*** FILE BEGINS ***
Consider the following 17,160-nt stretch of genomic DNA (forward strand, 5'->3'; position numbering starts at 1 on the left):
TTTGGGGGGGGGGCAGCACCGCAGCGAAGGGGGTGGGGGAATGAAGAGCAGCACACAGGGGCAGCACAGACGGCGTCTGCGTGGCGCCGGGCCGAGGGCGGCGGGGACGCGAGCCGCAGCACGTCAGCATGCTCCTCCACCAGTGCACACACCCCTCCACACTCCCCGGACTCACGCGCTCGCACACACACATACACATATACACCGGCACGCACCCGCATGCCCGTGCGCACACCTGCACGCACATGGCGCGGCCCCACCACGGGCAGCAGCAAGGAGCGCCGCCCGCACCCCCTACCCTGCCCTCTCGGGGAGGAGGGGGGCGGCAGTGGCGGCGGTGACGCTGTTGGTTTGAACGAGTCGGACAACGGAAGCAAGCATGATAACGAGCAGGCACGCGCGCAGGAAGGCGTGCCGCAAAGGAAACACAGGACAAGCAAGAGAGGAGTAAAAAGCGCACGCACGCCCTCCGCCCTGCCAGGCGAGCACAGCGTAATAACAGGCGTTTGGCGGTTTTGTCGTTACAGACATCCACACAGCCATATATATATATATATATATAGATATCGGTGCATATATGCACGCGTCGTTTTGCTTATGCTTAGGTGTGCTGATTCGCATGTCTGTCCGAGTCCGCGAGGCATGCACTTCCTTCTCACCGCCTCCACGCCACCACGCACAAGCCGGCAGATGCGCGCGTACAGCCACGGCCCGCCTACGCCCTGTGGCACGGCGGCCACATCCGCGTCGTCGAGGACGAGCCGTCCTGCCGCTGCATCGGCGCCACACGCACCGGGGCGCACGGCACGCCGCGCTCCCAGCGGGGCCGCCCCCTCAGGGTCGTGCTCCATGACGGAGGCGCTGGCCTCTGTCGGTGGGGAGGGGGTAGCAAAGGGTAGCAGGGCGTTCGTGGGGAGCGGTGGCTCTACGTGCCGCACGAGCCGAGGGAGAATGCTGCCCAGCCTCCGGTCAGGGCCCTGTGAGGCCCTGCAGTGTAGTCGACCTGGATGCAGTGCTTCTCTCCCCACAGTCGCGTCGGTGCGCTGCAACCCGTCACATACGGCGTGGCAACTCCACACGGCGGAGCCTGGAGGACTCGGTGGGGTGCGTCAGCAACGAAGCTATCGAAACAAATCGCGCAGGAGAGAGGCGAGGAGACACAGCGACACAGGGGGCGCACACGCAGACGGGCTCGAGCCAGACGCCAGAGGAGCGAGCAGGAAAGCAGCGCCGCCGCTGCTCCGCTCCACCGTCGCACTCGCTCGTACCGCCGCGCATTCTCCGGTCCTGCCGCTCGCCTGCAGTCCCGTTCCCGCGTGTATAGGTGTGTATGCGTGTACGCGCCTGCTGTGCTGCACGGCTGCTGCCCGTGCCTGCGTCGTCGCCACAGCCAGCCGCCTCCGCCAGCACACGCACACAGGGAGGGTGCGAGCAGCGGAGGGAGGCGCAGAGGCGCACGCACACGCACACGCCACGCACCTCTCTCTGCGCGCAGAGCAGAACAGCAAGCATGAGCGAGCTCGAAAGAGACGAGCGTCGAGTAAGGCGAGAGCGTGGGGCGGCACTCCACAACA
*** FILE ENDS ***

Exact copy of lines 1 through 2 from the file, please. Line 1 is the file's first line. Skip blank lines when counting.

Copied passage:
Consider the following 17,160-nt stretch of genomic DNA (forward strand, 5'->3'; position numbering starts at 1 on the left):
TTTGGGGGGGGGGCAGCACCGCAGCGAAGGGGGTGGGGGAATGAAGAGCAGCACACAGGGGCAGCACAGACGGCGTCTGCGTGGCGCCGGGCCGAGGGCGGCGGGGACGCGAGCCGCAGCACGTCAGCATGCTCCTCCACCAGTGCACACACCCCTCCACACTCCCCGGACTCACGCGCTCGCACACACACATACACATATACACCGGCACGCACCCGCATGCCCGTGCGCACACCTGCACGCACATGGCGCGGCCCCACCACGGGCAGCAGCAAGGAGCGCCGCCCGCACCCCCTACCCTGCCCTCTCGGGGAGGAGGGGGGCGGCAGTGGCGGCGGTGACGCTGTTGGTTTGAACGAGTCGGACAACGGAAGCAAGCATGATAACGAGCAGGCACGCGCGCAGGAAGGCGTGCCGCAAAGGAAACACAGGACAAGCAAGAGAGGAGTAAAAAGCGCACGCACGCCCTCCGCCCTGCCAGGCGAGCACAGCGTAATAACAGGCGTTTGGCGGTTTTGTCGTTACAGACATCCACACAGCCATATATATATATATATATATAGATATCGGTGCATATATGCACGCGTCGTTTTGCTTATGCTTAGGTGTGCTGATTCGCATGTCTGTCCGAGTCCGCGAGGCATGCACTTCCTTCTCACCGCCTCCACGCCACCACGCACAAGCCGGCAGATGCGCGCGTACAGCCACGGCCCGCCTACGCCCTGTGGCACGGCGGCCACATCCGCGTCGTCGAGGACGAGCCGTCCTGCCGCTGCATCGGCGCCACACGCACCGGGGCGCACGGCACGCCGCGCTCCCAGCGGGGCCGCCCCCTCAGGGTCGTGCTCCATGACGGAGGCGCTGGCCTCTGTCGGTGGGGAGGGGGTAGCAAAGGGTAGCAGGGCGTTCGTGGGGAGCGGTGGCTCTACGTGCCGCACGAGCCGAGGGAGAATGCTGCCCAGCCTCCGGTCAGGGCCCTGTGAGGCCCTGCAGTGTAGTCGACCTGGATGCAGTGCTTCTCTCCCCACAGTCGCGTCGGTGCGCTGCAACCCGTCACATACGGCGTGGCAACTCCACACGGCGGAGCCTGGAGGACTCGGTGGGGTGCGTCAGCAACGAAGCTATCGAAACAAATCGCGCAGGAGAGAGGCGAGGAGACACAGCGACACAGGGGGCGCACACGCAGACGGGCTCGAGCCAGACGCCAGAGGAGCGAGCAGGAAAGCAGCGCCGCCGCTGCTCCGCTCCACCGTCGCACTCGCTCGTACCGCCGCGCATTCTCCGGTCCTGCCGCTCGCCTGCAGTCCCGTTCCCGCGTGTATAGGTGTGTATGCGTGTACGCGCCTGCTGTGCTGCACGGCTGCTGCCCGTGCCTGCGTCGTCGCCACAGCCAGCCGCCTCCGCCAGCACACGCACACAGGGAGGGTGCGAGCAGCGGAGGGAGGCGCAGAGGCGCACGCACACGCACACGCCACGCACCTCTCTCTGCGCGCAGAGCAGAACAGCAAGCATGAGCGAGCTCGAAAGAGACGAGCGTCGAGTAAGGCGAGAGCGTGGGGCGGCACTCCACAACA